Dr Chee further said that given that the government is funding the studies of foreigners via scholarships “to the tune of hundreds of millions of dollars” while raising the school fees of local students, it is absurd to “expect people to have a strong sense of national identity”.
Other arrangements made under the government’s open-door policy include the Comprehensive Economic Cooperation Agreement (CECA) — under which Indian nationals are recruited to work in Singapore, and Certis Cisco being allowed to recruit graduates from Taiwan as auxiliary police officers — encourage more foreign PMETs to work in Singapore “even as our own PMETs cannot find jobs and are increasingly turning to driving taxis and Grab cars”, he added.
Injection of new ideas will expand S’pore’s “political gene pool”, ensure survival of S’pore society
Using the example of the Habsburg Monarchy in Europe some centuries ago, whose members married one another to keep their power within the family, Dr Chee pointed out that the inbreeding resulted in successive generations having congenital defects, such as in the case of Charles II of Spain, who had an unusually small heart and some intestinal problems, among other conditions.
“The royal line ended with his early death,” said Dr Chee.
“Science has shown that species with small gene pools don’t allow diversity and variety, and are prone to getting wiped out when an event favours one trait over the other,” he stressed.
Thus, said Dr Chee, “we must create a large and robust pool of ideas so that when circumstances change, we as a society don’t get wiped out”.
“This is why SDP has come up with alternative new ideas on how to raise productivity, rejuvenate our economy, lower the cost of living, provide affordable healthcare, educate our children, and so on,” he said, adding that “the only way that we can do this is for SDP to get into Parliament at the next round and stop PAP inbreeding”.
“The PAP is bankrupt of ideas, and I’m not exaggerating or indulging in PAP-bashing … I’m putting this all together and connecting the dots for you so that you can see the whole picture, not just bits and pieces here and there that may not make any sense.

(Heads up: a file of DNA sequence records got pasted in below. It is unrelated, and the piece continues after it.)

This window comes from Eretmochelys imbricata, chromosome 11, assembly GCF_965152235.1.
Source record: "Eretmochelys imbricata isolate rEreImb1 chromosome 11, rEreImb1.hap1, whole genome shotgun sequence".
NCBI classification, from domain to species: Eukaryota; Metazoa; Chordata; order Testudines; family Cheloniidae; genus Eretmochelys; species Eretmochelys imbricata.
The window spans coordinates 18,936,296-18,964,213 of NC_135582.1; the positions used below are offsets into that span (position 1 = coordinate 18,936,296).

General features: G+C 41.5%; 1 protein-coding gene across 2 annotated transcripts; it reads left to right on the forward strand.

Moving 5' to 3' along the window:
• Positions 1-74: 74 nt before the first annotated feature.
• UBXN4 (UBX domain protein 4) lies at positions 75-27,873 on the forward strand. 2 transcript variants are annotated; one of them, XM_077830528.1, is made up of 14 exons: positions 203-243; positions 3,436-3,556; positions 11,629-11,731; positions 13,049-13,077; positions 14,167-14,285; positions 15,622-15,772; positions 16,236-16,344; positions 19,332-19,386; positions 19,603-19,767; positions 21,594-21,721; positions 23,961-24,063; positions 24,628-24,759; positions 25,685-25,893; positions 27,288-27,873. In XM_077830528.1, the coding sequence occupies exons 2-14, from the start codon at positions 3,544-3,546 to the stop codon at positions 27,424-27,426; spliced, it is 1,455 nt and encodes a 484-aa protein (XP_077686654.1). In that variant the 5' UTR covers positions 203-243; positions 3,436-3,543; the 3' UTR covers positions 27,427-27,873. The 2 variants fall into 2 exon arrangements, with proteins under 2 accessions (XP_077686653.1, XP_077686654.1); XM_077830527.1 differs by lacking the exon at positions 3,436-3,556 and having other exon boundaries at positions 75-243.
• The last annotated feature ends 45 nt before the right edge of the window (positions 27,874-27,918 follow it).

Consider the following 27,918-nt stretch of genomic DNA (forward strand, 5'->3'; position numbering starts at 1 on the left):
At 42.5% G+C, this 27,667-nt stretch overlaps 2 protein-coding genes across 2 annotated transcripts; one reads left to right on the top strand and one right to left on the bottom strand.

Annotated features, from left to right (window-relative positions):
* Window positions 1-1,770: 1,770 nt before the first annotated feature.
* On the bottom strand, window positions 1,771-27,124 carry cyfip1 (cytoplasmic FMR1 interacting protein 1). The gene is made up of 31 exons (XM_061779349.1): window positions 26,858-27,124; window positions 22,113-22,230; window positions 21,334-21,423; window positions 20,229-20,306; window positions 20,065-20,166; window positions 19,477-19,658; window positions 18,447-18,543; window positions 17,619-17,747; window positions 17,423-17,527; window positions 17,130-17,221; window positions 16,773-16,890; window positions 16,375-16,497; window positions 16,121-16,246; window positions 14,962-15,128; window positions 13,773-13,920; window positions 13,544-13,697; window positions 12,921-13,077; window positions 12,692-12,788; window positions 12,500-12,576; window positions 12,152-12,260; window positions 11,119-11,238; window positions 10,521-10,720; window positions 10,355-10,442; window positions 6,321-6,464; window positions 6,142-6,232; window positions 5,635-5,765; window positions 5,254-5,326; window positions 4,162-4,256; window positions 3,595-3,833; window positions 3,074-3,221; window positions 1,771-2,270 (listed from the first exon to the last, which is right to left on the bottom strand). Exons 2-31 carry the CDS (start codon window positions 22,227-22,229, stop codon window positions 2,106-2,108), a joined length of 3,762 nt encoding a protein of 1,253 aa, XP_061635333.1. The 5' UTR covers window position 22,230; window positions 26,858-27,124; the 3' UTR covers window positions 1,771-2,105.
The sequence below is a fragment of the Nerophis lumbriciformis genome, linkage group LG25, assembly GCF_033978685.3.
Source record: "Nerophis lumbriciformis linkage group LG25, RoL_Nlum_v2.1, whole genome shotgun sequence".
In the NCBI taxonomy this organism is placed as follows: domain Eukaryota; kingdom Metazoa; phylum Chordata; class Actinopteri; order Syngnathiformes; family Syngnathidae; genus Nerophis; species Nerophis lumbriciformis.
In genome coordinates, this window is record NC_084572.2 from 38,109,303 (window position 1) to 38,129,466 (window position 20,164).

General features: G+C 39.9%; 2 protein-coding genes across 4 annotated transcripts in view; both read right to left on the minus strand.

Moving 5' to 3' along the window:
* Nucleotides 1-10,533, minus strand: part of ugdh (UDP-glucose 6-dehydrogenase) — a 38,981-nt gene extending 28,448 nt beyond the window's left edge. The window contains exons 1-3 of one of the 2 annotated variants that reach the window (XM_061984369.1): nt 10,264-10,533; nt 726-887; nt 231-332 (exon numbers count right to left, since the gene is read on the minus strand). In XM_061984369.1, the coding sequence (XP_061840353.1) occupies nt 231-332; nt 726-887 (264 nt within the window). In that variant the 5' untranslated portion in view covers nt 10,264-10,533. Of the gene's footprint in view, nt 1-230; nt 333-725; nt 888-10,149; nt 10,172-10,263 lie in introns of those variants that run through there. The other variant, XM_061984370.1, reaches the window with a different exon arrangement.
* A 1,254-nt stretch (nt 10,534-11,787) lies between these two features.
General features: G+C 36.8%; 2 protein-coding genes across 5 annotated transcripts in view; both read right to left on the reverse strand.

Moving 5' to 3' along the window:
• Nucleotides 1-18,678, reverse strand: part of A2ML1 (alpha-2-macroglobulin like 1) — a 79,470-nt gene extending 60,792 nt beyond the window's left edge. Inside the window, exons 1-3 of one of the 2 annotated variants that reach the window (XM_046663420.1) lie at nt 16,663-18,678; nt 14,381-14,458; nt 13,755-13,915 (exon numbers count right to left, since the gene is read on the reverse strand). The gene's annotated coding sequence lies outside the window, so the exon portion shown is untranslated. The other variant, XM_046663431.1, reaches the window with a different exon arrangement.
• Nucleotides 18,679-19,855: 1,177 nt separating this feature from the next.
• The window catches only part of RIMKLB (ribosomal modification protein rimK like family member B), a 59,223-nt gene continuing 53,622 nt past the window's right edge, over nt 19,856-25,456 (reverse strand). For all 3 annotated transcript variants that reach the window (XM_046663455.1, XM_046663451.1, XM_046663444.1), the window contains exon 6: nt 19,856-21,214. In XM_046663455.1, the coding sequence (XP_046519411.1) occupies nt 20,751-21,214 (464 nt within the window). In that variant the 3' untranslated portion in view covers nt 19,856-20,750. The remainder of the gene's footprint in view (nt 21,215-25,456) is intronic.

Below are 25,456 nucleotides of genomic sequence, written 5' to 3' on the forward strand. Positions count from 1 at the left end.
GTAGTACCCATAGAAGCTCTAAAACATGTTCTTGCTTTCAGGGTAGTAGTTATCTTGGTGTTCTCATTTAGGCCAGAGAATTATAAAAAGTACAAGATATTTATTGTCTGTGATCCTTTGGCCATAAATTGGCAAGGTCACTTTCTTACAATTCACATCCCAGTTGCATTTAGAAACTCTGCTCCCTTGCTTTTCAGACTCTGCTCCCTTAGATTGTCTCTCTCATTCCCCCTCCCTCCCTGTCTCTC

“This is the job of the opposition — to help our people see what’s going on and understand where we are headed, to warn the people of the problems that lay ahead,” said Dr Chee.
Chee Soon Juan previously highlighted plight of elderly Singaporeans living in poverty
Citing Prime Minister Lee Hsien Loong’s election promise in 2015, in which Mr Lee said that elderly Singaporeans “deserve peace of mind in their golden years” and “to live out their years with dignity”, Dr Chee, in a video on 30 Jul, highlighted how after the last election until today, senior citizens “are having difficulty in making ends meet”.
This can be seen in the number of seniors working as cleaners, as Dr Chee had shown in his video, which he had attributed partially to the government’s policy of not allowing “retirees to take back their CPF savings at 55 years old”.
While the CPF Board retains Members’ money at 55 for the purpose of the CPF LIFE annuity scheme, Members will only be able to obtain monthly payouts after the “payout eligibility age” at 65 from CPF Life, and only after making an application to the CPF Board, as illustrated by a TOC reader earlier this year.
Drawing attention to the tragic plight of elderly Singaporeans who “live in poverty” as a result of not being able to withdraw their CPF savings at 55, Dr Chee observed that some of them “have to sleep on the streets and McDonalds because they are homeless”, and that many of them have also contemplated resorting to suicide as they could “find no way out” of their bleak financial situation.
The number of suicides among elderly Singaporeans reached “a record high” since 1991 in 2017, with 129 senior citizens aged 60 and above having taken their lives, as reported by the Samaritans of Singapore (SOS) a year ago.
Younger generations are not spared from the negative effects of the PAP’s policies, according to Dr Chee, as many “are turning to driving taxis and Grab cars” due to retrenchments, which many have attributed to the PAP’s open-door “foreign talent” policy.
Dr Chee also reiterated the multiple rising costs of basic necessities such as the 30 per cent increase of the water tax, as well as increasing town council fees and public education fees as an example of how the PAP will “make you pay and pay”.
“Before elections, it [PAP] will lower the price of this and that, like giving you kopi for 50 cents and get your vote. But after the elections, it will increase prices again and more, then take back the money it “gave” you before,” he charged.
“Before elections, it will give you a chicken wing. After elections, it takes back a whole chicken,” added Dr Chee.